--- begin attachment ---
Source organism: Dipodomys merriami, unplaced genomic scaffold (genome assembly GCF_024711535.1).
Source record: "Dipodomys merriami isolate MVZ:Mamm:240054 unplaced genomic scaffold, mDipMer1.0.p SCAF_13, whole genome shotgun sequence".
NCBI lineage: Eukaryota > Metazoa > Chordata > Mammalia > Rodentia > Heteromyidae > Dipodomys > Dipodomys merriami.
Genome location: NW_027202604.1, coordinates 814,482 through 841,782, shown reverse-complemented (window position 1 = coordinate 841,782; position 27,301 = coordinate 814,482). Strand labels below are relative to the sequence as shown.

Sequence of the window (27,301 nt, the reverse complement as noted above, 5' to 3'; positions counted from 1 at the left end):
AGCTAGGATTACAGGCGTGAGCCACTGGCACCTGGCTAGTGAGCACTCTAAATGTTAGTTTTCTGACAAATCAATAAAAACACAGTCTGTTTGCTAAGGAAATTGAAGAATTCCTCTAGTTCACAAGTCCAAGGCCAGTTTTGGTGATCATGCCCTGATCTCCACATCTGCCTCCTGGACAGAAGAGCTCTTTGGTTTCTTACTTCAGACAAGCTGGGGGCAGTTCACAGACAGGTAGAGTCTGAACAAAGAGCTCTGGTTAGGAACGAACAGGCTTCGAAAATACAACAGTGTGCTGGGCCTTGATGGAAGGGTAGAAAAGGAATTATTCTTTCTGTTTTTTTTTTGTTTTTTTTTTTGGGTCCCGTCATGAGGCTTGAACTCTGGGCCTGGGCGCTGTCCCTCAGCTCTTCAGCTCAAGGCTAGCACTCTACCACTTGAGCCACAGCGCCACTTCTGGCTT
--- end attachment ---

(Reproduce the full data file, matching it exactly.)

Source organism: Dipodomys merriami, unplaced genomic scaffold (genome assembly GCF_024711535.1).
Source record: "Dipodomys merriami isolate MVZ:Mamm:240054 unplaced genomic scaffold, mDipMer1.0.p SCAF_13, whole genome shotgun sequence".
NCBI lineage: Eukaryota > Metazoa > Chordata > Mammalia > Rodentia > Heteromyidae > Dipodomys > Dipodomys merriami.
Genome location: NW_027202604.1, coordinates 814,482 through 841,782, shown reverse-complemented (window position 1 = coordinate 841,782; position 27,301 = coordinate 814,482). Strand labels below are relative to the sequence as shown.

Sequence of the window (27,301 nt, the reverse complement as noted above, 5' to 3'; positions counted from 1 at the left end):
AGCTAGGATTACAGGCGTGAGCCACTGGCACCTGGCTAGTGAGCACTCTAAATGTTAGTTTTCTGACAAATCAATAAAAACACAGTCTGTTTGCTAAGGAAATTGAAGAATTCCTCTAGTTCACAAGTCCAAGGCCAGTTTTGGTGATCATGCCCTGATCTCCACATCTGCCTCCTGGACAGAAGAGCTCTTTGGTTTCTTACTTCAGACAAGCTGGGGGCAGTTCACAGACAGGTAGAGTCTGAACAAAGAGCTCTGGTTAGGAACGAACAGGCTTCGAAAATACAACAGTGTGCTGGGCCTTGATGGAAGGGTAGAAAAGGAATTATTCTTTCTGTTTTTTTTTTGTTTTTTTTTTTGGGTCCCGTCATGAGGCTTGAACTCTGGGCCTGGGCGCTGTCCCTCAGCTCTTCAGCTCAAGGCTAGCACTCTACCACTTGAGCCACAGCGCCACTTCTGGCTT